In most cases, waistband carry is the logical choice for a concealed weapon. However, some people, due to body shape or work-dress requirements, cannot carry a concealed handgun at the waist.
One of the alternatives to waistband carry is an ankle holster. This type of carry has advantages and drawbacks, so make sure you understand the details before making a decision.
Pros of an Ankle Holster
The largest reason for choosing an ankle holster is the superior comfort. With the gun snugly secured at your ankle, you don’t have the potential discomfort that can come with waistband carry or even shoulder holsters.
With an ankle holster, you also have excellent concealment (assuming you’re wearing pants, of course) and unless the pant legs are high, it’s unlikely the gun could be spotted.
When you’re sitting, the ankle holster also works well, which is why some people who drive for a living prefer having an ankle holster. Also, for many concealed-carry users, ankle holsters make a reliable option for their backup weapon.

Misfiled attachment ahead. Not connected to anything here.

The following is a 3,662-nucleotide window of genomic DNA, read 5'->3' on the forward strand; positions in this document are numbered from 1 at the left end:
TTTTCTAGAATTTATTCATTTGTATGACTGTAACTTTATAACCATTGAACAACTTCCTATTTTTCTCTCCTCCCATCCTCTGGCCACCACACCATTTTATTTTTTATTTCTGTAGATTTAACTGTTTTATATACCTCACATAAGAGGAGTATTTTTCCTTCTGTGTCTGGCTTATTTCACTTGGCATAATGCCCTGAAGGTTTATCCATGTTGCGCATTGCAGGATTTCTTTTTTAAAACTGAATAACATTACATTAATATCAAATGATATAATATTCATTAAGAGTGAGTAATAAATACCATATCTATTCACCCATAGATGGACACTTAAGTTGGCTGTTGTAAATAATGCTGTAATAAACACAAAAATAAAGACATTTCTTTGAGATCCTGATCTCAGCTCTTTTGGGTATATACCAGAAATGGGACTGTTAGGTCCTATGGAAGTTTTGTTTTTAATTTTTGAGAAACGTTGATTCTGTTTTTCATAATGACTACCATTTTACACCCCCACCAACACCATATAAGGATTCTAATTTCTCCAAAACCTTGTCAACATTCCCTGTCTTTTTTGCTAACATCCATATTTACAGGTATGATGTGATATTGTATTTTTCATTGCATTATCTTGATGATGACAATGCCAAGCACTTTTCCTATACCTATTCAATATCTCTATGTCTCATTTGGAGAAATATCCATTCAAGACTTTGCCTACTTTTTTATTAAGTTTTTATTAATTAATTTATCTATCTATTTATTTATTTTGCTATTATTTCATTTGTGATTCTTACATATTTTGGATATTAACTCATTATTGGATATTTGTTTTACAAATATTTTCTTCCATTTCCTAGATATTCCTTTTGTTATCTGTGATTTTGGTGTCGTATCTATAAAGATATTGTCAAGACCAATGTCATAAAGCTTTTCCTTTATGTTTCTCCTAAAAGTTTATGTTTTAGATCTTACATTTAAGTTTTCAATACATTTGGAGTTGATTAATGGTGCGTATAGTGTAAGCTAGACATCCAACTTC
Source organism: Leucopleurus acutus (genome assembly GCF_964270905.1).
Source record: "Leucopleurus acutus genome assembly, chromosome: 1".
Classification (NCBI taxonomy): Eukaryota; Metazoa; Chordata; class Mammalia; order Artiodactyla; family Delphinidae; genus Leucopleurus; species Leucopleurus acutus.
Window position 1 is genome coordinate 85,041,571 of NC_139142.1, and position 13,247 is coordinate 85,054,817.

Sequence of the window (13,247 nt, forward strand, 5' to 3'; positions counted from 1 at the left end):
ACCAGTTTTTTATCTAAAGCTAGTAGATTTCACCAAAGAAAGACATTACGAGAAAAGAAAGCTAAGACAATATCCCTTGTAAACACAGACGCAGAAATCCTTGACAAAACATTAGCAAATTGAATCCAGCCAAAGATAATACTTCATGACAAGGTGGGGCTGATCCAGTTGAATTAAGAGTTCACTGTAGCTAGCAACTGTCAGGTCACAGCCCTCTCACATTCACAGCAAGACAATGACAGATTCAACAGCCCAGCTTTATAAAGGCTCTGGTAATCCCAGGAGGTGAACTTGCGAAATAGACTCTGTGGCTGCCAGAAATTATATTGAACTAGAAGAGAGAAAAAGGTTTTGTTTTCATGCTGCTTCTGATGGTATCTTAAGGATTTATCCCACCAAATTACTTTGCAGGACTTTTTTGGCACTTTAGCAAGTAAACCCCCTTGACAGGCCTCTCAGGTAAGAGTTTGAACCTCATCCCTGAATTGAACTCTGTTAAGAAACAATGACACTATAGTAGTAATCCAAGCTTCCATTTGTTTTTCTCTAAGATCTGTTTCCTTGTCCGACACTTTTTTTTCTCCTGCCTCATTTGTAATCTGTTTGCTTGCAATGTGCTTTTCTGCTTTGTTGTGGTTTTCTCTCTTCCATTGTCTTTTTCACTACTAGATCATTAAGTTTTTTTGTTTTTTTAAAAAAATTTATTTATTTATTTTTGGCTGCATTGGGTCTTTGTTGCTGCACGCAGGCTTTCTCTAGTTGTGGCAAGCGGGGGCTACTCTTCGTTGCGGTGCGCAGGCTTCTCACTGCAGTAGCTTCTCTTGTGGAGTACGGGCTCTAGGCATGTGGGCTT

Cons of an Ankle Holster
If you choose the ankle holster, you will significantly reduce accessibility. No matter how much you practice, you simply can’t draw from the ankle as quickly as you could from the waist.
If you have difficulty crouching, possibly because of bad hips or knees, you will have extreme difficulty drawing your weapon from the ankle.
Another drawback of ankle holsters, and one that can be overlooked, is the fact that drawing the weapon requires you to stop. You cannot draw while moving; you have to essentially plant yourself in a spot, which can create significant danger when being attacked.
Choose an Ankle Holster If No Other Option is Available
In general, it’s best to choose an ankle holster only when you have no other option or if you want to carry a backup weapon. Waistband carry gives you better accessibility, but ankle holsters could still be useful for some people.